Who was Clementine Churchill?
Born in 1885, Clementine Ogilvy Spencer-Churchill (née Hozier) was far more than just Winston’s wife. She was a keen promoter of social and humanitarian causes, often in defiance of Winston, including women’s rights. Unafraid of her husband’s powerful allies or enemies, she espoused liberal values, and served as a cross-bench life peeress in her own right.
Like Winston, Clementine’s family boasted aristocratic blood, although by the time she was born the family were financially broke, and her early life was far from happy.
After her parents’ divorce, Clementine’s mother was left virtually penniless, and much of her childhood was spent moving to avoid creditors. She also suffered the loss of her elder sister, who died from typhoid, and a harsh, and sometimes violent, upbringing.
In spite of being bright enough, her family could not afford to send her to university.
Although they met briefly four years earlier, Clementine and Winston really became acquainted in 1908, when they were sat next to each other at a dinner party. Ten years older than her, Winston was immediately struck by Clementine’s beauty and intellect. He proposed after just a month.
The couple wed that September, and had five children over the course of the 56 years of their marriage, which ended with Winston’s death, in 1965. A private and reserved person, Clementine was far from timid, and was never afraid to stand up to Churchill.
In spite of her powerful temper, the Churchill’s marriage remained a loving one, with pet names for each other: she was Kat; he was Pug.
Although typically hidden in her husband’s shadow, Winston was happy to state that Clementine had made “my life and any work I have done possible”.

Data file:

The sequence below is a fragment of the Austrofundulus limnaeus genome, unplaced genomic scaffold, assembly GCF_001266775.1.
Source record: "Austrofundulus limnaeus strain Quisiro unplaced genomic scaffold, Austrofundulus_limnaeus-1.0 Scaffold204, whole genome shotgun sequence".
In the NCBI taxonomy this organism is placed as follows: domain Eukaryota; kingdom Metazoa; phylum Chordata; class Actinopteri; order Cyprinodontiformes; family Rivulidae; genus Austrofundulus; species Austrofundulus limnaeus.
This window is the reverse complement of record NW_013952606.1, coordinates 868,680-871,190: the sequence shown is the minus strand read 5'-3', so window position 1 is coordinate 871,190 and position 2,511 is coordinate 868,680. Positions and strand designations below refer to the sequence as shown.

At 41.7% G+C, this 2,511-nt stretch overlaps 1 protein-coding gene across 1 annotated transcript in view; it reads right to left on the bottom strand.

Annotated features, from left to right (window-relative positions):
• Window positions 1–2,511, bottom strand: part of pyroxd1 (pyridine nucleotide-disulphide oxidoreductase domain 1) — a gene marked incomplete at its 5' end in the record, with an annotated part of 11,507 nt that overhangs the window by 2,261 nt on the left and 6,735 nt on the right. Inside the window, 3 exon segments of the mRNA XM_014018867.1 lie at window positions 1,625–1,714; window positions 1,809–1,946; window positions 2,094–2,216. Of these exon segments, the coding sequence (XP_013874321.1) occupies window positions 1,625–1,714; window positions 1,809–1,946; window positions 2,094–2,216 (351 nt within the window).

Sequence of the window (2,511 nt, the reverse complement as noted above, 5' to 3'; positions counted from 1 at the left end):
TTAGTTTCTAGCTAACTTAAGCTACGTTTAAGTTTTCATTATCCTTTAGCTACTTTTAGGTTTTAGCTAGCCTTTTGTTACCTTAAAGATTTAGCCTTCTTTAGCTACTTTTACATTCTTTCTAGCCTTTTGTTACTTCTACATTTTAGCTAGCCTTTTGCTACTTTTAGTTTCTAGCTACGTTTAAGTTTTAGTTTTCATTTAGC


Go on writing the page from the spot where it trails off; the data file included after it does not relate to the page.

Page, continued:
A shrewd political spouse, it was Clementine who told Churchill he should serve in the trenches after the Gallipoli debacle of 1915-1916. As First Lord of the Admiralty, he bore much responsibility for the campaign’s failure, and serving as a frontline soldier was enormously important for his political rehabilitation.
Clementine worked tirelessly for numerous humanitarian causes during both the First and Second World Wars, and received many honours and awards for her work.
As Churchill’s closest confident, his companion and the love of his life, it is hard to underestimate Clementine’s importance.
Without her support, it is quite likely that Winston would have found the strain of being Prime Minister during the Second World War unendurable. As such, it is entirely plausible to state that Allied victory was in part thanks to Clementine.
She died at the age of 92, in 1977, outliving Winston by almost 13 years.